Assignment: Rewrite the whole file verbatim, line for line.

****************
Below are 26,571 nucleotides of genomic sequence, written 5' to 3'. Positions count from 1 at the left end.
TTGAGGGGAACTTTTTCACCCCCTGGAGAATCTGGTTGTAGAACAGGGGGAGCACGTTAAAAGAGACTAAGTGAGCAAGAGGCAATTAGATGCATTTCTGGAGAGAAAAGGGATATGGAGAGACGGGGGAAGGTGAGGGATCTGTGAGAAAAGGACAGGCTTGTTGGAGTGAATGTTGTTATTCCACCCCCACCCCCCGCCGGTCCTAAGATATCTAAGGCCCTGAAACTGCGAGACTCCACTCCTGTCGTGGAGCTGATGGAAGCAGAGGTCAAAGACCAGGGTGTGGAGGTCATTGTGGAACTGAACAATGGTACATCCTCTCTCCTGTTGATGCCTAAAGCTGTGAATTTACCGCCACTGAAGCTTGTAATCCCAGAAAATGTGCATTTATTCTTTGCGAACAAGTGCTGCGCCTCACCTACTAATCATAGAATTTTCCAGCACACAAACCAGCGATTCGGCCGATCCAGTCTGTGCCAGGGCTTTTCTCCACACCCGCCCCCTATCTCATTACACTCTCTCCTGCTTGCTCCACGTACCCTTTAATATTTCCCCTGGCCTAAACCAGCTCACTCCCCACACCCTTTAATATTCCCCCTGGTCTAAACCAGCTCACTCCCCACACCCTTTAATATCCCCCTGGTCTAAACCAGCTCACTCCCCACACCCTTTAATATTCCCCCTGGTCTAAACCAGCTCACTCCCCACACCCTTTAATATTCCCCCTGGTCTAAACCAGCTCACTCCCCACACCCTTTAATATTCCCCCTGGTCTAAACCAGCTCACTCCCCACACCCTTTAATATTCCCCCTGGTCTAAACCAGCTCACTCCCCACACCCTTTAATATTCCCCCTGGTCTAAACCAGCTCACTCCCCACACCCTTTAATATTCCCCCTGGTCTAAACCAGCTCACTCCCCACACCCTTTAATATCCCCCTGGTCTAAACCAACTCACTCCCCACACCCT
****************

Below are 26,571 nucleotides of genomic sequence, written 5' to 3'. Positions count from 1 at the left end.
TTGAGGGGAACTTTTTCACCCCCTGGAGAATCTGGTTGTAGAACAGGGGGAGCACGTTAAAAGAGACTAAGTGAGCAAGAGGCAATTAGATGCATTTCTGGAGAGAAAAGGGATATGGAGAGACGGGGGAAGGTGAGGGATCTGTGAGAAAAGGACAGGCTTGTTGGAGTGAATGTTGTTATTCCACCCCCACCCCCCGCCGGTCCTAAGATATCTAAGGCCCTGAAACTGCGAGACTCCACTCCTGTCGTGGAGCTGATGGAAGCAGAGGTCAAAGACCAGGGTGTGGAGGTCATTGTGGAACTGAACAATGGTACATCCTCTCTCCTGTTGATGCCTAAAGCTGTGAATTTACCGCCACTGAAGCTTGTAATCCCAGAAAATGTGCATTTATTCTTTGCGAACAAGTGCTGCGCCTCACCTACTAATCATAGAATTTTCCAGCACACAAACCAGCGATTCGGCCGATCCAGTCTGTGCCAGGGCTTTTCTCCACACCCGCCCCCTATCTCATTACACTCTCTCCTGCTTGCTCCACGTACCCTTTAATATTTCCCCTGGCCTAAACCAGCTCACTCCCCACACCCTTTAATATTCCCCCTGGTCTAAACCAGCTCACTCCCCACACCCTTTAATATCCCCCTGGTCTAAACCAGCTCACTCCCCACACCCTTTAATATTCCCCCTGGTCTAAACCAGCTCACTCCCCACACCCTTTAATATTCCCCCTGGTCTAAACCAGCTCACTCCCCACACCCTTTAATATTCCCCCTGGTCTAAACCAGCTCACTCCCCACACCCTTTAATATTCCCCCTGGTCTAAACCAGCTCACTCCCCACACCCTTTAATATTCCCCCTGGTCTAAACCAGCTCACTCCCCACACCCTTTAATATTCCCCCTGGTCTAAACCAGCTCACTCCCCACACCCTTTAATATCCCCCTGGTCTAAACCAACTCACTCCCCACACCCT